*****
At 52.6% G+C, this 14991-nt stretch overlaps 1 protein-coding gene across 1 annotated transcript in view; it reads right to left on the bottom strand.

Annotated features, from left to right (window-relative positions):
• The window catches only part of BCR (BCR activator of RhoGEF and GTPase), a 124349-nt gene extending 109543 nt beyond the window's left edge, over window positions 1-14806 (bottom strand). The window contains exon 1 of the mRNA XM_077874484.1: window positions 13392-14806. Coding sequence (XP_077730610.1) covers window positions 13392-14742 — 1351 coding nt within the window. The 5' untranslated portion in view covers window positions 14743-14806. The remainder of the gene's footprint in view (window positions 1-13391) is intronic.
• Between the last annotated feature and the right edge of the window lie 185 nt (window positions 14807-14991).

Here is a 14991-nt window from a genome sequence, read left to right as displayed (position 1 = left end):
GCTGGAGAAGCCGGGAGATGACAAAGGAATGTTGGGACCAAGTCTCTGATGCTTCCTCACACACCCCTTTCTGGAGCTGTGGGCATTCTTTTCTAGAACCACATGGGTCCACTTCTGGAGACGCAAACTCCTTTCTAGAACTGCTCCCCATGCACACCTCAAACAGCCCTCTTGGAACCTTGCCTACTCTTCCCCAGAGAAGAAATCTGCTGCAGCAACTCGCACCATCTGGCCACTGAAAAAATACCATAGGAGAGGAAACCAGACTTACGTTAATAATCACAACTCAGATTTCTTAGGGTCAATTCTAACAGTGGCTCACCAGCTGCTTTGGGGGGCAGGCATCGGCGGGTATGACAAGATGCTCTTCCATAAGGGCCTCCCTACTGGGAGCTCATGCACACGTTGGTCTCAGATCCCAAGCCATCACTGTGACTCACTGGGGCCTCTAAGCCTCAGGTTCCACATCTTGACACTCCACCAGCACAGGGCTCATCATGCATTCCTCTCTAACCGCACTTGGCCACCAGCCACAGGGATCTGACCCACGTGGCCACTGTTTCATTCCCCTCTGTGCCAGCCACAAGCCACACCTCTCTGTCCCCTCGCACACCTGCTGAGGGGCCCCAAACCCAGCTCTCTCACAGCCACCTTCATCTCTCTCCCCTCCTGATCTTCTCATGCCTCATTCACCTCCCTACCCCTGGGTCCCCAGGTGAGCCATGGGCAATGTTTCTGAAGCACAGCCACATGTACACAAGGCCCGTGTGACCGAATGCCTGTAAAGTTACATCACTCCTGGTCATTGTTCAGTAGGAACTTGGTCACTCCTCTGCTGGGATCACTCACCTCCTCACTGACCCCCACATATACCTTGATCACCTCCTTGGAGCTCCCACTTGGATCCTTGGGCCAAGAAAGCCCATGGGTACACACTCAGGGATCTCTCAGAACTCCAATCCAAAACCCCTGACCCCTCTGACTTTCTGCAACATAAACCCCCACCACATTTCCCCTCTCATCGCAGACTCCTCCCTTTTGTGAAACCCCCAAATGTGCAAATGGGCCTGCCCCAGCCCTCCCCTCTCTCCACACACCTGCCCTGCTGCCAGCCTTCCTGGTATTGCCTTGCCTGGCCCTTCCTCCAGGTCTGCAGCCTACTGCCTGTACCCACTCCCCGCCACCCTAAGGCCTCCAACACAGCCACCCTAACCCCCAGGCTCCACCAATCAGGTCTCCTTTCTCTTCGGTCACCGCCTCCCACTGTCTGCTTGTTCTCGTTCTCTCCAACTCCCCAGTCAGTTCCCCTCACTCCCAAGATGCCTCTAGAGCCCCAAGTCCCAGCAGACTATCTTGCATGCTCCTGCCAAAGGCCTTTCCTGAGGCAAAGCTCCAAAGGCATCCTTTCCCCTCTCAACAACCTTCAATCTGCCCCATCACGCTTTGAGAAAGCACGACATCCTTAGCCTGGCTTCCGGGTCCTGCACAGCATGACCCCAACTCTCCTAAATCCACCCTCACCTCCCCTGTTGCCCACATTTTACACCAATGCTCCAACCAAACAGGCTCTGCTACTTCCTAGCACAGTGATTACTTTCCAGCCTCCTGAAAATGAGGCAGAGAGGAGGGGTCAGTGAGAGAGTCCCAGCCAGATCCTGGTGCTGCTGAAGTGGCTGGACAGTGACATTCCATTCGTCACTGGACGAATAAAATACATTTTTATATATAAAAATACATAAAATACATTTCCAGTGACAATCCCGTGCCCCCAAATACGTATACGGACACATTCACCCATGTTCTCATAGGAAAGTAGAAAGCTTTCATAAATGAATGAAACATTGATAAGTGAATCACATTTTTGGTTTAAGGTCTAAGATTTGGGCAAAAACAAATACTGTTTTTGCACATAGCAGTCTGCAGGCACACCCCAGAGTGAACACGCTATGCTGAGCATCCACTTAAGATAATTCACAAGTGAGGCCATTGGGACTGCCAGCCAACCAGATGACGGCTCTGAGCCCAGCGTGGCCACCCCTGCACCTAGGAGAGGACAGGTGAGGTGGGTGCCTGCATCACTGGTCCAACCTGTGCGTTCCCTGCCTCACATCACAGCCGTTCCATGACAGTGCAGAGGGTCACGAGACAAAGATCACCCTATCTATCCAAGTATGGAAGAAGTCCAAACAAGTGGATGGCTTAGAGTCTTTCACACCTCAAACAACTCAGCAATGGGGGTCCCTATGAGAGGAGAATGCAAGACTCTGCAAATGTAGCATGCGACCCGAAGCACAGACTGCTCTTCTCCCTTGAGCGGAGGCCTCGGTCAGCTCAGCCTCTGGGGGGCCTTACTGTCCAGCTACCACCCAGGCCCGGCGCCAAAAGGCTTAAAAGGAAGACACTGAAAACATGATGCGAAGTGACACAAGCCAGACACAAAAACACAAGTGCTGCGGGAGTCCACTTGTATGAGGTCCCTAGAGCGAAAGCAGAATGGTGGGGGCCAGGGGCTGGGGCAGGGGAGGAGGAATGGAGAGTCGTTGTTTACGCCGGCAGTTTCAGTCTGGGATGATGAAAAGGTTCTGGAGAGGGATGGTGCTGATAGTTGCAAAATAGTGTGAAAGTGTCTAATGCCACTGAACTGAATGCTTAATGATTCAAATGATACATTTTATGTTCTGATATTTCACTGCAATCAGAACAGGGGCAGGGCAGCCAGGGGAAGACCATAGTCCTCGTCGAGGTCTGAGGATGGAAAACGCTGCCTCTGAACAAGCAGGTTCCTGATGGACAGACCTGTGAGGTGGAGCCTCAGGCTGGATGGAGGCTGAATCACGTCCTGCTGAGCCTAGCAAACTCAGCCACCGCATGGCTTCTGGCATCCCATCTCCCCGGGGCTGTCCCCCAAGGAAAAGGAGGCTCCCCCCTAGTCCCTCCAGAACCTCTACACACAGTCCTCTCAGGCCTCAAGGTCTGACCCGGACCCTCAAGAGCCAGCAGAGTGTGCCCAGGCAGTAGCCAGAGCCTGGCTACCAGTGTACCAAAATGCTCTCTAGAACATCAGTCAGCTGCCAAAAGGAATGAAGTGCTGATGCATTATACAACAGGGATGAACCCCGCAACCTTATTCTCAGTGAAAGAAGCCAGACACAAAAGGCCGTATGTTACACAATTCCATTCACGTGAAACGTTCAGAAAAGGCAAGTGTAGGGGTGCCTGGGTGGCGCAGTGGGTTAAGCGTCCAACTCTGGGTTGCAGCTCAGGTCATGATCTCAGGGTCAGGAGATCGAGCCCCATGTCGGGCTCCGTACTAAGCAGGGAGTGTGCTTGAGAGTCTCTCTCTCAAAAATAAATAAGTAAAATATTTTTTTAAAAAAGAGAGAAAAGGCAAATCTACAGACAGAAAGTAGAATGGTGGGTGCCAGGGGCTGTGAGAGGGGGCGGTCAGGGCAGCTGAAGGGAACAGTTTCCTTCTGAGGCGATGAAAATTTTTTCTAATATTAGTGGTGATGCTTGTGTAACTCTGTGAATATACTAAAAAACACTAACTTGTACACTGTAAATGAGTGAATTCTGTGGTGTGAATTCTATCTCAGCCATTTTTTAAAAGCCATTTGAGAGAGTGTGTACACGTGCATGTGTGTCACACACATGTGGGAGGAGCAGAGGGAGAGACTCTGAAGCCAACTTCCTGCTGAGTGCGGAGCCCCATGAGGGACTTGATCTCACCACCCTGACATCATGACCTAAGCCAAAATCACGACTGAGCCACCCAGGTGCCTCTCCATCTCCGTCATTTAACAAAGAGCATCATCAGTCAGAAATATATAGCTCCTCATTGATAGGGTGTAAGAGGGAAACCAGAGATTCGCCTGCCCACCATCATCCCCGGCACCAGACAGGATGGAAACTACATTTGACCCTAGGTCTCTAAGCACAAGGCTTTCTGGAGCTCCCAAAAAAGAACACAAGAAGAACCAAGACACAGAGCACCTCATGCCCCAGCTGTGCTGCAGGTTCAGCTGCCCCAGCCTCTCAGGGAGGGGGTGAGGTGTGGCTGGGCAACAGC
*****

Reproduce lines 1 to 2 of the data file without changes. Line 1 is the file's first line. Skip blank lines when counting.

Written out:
At 52.6% G+C, this 14991-nt stretch overlaps 1 protein-coding gene across 1 annotated transcript in view; it reads right to left on the bottom strand.

Annotated features, from left to right (window-relative positions):